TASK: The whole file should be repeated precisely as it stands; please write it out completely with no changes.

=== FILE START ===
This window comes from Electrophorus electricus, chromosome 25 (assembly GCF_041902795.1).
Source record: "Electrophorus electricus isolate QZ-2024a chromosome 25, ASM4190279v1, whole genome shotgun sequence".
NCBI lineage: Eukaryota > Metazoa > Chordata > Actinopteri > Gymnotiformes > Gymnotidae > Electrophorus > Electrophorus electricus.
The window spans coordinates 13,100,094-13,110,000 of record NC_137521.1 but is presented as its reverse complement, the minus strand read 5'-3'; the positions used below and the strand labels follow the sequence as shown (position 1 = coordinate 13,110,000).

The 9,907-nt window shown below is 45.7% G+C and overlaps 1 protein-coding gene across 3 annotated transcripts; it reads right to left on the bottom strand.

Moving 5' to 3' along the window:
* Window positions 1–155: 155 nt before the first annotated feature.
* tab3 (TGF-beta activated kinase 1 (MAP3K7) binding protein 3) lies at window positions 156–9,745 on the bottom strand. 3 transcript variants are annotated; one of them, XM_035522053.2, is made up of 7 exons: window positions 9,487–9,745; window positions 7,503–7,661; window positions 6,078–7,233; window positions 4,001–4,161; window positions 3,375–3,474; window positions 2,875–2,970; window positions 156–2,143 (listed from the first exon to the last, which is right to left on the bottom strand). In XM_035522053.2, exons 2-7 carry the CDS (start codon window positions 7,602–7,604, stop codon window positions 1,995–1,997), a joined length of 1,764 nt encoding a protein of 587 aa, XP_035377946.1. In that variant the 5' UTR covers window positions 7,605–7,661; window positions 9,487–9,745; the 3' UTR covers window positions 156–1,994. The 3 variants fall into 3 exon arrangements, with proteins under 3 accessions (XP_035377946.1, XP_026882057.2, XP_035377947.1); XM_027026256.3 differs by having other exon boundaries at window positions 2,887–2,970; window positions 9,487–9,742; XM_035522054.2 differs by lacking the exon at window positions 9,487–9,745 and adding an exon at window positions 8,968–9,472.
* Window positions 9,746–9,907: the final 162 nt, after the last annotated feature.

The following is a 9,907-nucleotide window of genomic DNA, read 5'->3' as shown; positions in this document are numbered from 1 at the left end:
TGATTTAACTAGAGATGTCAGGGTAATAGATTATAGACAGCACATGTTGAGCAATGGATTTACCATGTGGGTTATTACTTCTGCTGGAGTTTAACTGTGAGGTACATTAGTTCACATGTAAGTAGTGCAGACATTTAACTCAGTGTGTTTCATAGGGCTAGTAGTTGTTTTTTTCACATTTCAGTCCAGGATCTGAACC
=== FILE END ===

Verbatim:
This window comes from Electrophorus electricus, chromosome 25 (assembly GCF_041902795.1).
Source record: "Electrophorus electricus isolate QZ-2024a chromosome 25, ASM4190279v1, whole genome shotgun sequence".
NCBI lineage: Eukaryota > Metazoa > Chordata > Actinopteri > Gymnotiformes > Gymnotidae > Electrophorus > Electrophorus electricus.
The window spans coordinates 13,100,094-13,110,000 of record NC_137521.1 but is presented as its reverse complement, the minus strand read 5'-3'; the positions used below and the strand labels follow the sequence as shown (position 1 = coordinate 13,110,000).

The 9,907-nt window shown below is 45.7% G+C and overlaps 1 protein-coding gene across 3 annotated transcripts; it reads right to left on the bottom strand.

Moving 5' to 3' along the window:
* Window positions 1–155: 155 nt before the first annotated feature.
* tab3 (TGF-beta activated kinase 1 (MAP3K7) binding protein 3) lies at window positions 156–9,745 on the bottom strand. 3 transcript variants are annotated; one of them, XM_035522053.2, is made up of 7 exons: window positions 9,487–9,745; window positions 7,503–7,661; window positions 6,078–7,233; window positions 4,001–4,161; window positions 3,375–3,474; window positions 2,875–2,970; window positions 156–2,143 (listed from the first exon to the last, which is right to left on the bottom strand). In XM_035522053.2, exons 2-7 carry the CDS (start codon window positions 7,602–7,604, stop codon window positions 1,995–1,997), a joined length of 1,764 nt encoding a protein of 587 aa, XP_035377946.1. In that variant the 5' UTR covers window positions 7,605–7,661; window positions 9,487–9,745; the 3' UTR covers window positions 156–1,994. The 3 variants fall into 3 exon arrangements, with proteins under 3 accessions (XP_035377946.1, XP_026882057.2, XP_035377947.1); XM_027026256.3 differs by having other exon boundaries at window positions 2,887–2,970; window positions 9,487–9,742; XM_035522054.2 differs by lacking the exon at window positions 9,487–9,745 and adding an exon at window positions 8,968–9,472.
* Window positions 9,746–9,907: the final 162 nt, after the last annotated feature.

The following is a 9,907-nucleotide window of genomic DNA, read 5'->3' as shown; positions in this document are numbered from 1 at the left end:
TGATTTAACTAGAGATGTCAGGGTAATAGATTATAGACAGCACATGTTGAGCAATGGATTTACCATGTGGGTTATTACTTCTGCTGGAGTTTAACTGTGAGGTACATTAGTTCACATGTAAGTAGTGCAGACATTTAACTCAGTGTGTTTCATAGGGCTAGTAGTTGTTTTTTTCACATTTCAGTCCAGGATCTGAACC